The Anaerobic Baffled Reactor (ABR) can treat many different types of wastewater and can be considered an improved Septic Tank (S.13) that uses baffles to optimize treatment. Treatment of the wastewater takes place as it is forced to flow upward through a series of chambers, where pollutants are biologically degraded in an active sludge layer at the bottom of each chamber.
ABRs can treat raw, primary, secondary treated sewage, and greywater (with organic load). The principle process is anaerobic (in the absence of oxygen) and makes use of biological treatment mechanisms. Up-flow chambers provide enhanced removal and digestion of organic matter. Biochemical Oxygen Demand (BOD) may be reduced by up to 90 %, which is far superior to its removal in a conventional Septic Tank S.13 .
Small-scale, stand-alone ABRs typically have an integrated settling compartment, but primary sedimentation can also take place in a separate Settler T.1 or another preceding technology (e.g. Septic Tanks S.13 ). ABRs should consist of at least four chambers (as per BOD load); more than six chambers are not recommended. The organic load should be less than 6 kg of BOD/ m³/day. The water depth at the outlet point should be about 1.8 m, and a depth of 2.2 m (in case of big systems) should not be exceeded. The hydraulic retention time should not be less than eight hours, and 16–20 hours is a preferred range. The up-flow velocity ideally ranges around 0.9 m/h, values higher than 1.2 m/h should be avoided. Accessibility to all chambers (through access covers) is necessary for maintenance. The tank should be vented to allow for controlled release of odorous and anaerobic gases. Where kitchen wastewater is connected to the system, a grease trap must be positioned before the Settler component in order to prevent excess oil and grease substances from entering and hindering treatment processes.
An ABR can be made of concrete, fibreglass, PVC or plastic, and prefabricated units are available. A pump might be required for discharging the treated wastewater where gravity flow is not an option.
Roughly, an ABR for 20 households can take up to several weeks to construct. If reinforced fibre plastic ABR prefabricated modules are used the time required for construction is much less (3–4 days). Once in operation, three to six months (up to nine in colder climates) are needed for the biological environment to become established and maximum treatment efficiency to be reached. ABRs are thus not appropriate for the acute response phase and are more suitable for the stabilisation and recovery phases as a longer-term solution. Implementation at the neighbourhood scale is most suitable, but the technology can also be implemented at the household level or in larger catchment areas and in public buildings (e.g. schools). Even though ABRs are designed to be watertight, it is not recommended to construct them in areas with high groundwater tables or where there is frequent flooding. Alternatively, prefabricated modules can be placed above ground. ABRs can be installed in every type of climate, although the efficiency will be lower in colder climates.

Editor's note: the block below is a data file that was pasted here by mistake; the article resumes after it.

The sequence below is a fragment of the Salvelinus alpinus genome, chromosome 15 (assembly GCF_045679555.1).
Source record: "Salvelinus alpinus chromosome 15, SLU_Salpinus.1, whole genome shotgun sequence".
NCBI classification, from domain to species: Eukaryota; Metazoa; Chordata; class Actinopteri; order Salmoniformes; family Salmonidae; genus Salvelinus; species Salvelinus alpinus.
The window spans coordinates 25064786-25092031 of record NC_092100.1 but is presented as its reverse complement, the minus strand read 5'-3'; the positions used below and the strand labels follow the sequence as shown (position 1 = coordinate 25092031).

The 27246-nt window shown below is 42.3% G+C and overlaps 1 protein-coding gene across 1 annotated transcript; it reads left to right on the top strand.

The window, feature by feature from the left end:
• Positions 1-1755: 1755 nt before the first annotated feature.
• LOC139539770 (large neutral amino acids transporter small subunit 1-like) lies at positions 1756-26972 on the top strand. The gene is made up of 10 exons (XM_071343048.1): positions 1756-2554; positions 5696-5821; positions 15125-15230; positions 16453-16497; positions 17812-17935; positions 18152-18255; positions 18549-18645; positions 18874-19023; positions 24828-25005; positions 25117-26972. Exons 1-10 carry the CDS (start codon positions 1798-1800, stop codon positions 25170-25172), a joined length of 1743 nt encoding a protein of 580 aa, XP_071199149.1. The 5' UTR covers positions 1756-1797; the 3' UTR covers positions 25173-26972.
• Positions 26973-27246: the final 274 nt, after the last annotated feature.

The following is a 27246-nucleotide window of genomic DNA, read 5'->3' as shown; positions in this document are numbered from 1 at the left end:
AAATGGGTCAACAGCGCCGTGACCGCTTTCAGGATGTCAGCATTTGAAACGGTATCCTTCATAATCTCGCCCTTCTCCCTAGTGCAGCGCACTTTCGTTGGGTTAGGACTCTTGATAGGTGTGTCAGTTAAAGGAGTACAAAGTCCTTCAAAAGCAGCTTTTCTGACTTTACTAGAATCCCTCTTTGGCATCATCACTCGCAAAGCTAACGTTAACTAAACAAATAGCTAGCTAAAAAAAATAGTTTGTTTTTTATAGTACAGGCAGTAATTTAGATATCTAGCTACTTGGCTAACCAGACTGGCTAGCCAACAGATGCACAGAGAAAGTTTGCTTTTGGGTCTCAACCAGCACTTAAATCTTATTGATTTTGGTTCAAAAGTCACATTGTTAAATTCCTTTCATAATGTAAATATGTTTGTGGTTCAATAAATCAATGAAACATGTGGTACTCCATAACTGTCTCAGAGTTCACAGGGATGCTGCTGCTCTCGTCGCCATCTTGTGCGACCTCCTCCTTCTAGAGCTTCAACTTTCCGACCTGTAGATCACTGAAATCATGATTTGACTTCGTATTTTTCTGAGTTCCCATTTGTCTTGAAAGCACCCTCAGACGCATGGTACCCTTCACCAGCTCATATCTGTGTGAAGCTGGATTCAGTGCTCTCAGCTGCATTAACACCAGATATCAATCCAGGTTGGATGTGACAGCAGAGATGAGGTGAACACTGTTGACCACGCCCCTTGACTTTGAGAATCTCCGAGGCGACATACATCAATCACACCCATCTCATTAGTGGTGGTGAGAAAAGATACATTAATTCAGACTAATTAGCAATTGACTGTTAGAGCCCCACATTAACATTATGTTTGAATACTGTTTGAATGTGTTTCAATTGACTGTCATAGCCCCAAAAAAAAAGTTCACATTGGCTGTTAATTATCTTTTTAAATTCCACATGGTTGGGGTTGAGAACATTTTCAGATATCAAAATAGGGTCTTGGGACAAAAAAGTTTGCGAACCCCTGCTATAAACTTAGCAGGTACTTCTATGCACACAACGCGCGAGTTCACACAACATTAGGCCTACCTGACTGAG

Operation and Maintenance
ABRs are relatively simple to operate. Once the system is fully functioning, specific operation tasks are not required. To reduce start-up time, the ABR can be inoculated with anaerobic bacteria, e.g. by adding Septic Tank sludge, or cow manure. The system should be checked monthly for solid waste, and the sludge level should be monitored every six months. Desludging is required every two to four years, depending on the accumulation of sludge at bottom of chambers, which reduces treatment efficiency. Desludging is best done using Motorised Emptying and Transport technology C.2 , but Manual Emptying and Transport C.1 can also be an option. A small amount of sludge should be left to ensure that the biological process continues.
Health and Safety
Effluent, scum and sludge must be handled with care as they contain high levels of pathogens. During sludge and scum removal, workers should be equipped with proper personal protective equipment (boots, gloves, and clothing). If the effluent will be reused in agriculture or directly used for fertigation it should be treated further. Alternatively, it can be discharged appropriately.
Capital costs of an ABR are medium and operational costs are very low. Costs of the ABR depend on what other Conveyance and Treatment technology it is to be combined with, and on local availability and thus costs of materials (sand, gravel, cement, steel) or prefabricated modules and labor costs. The main operation and maintenance costs are related to the removal of primary sludge and the cost of electricity if pumps are required for discharge (in the absence of a gravity flow option).
Usually anaerobic filter treatment systems are a well-accepted technology. Because of the delicate ecology in the system, users should be instructed to not dispose of harsh chemicals into the ABR.
- Low operating costs
- Resistant to sudden loads of organic material or flow increases
- High reduction of BOD
- Low sludge production; the sludge is stabilised
- Requires expert design and construction
- Low reduction of pathogens and nutrients
- Effluent and sludge require further treatment and/or appropriate discharge
- Long start-up time
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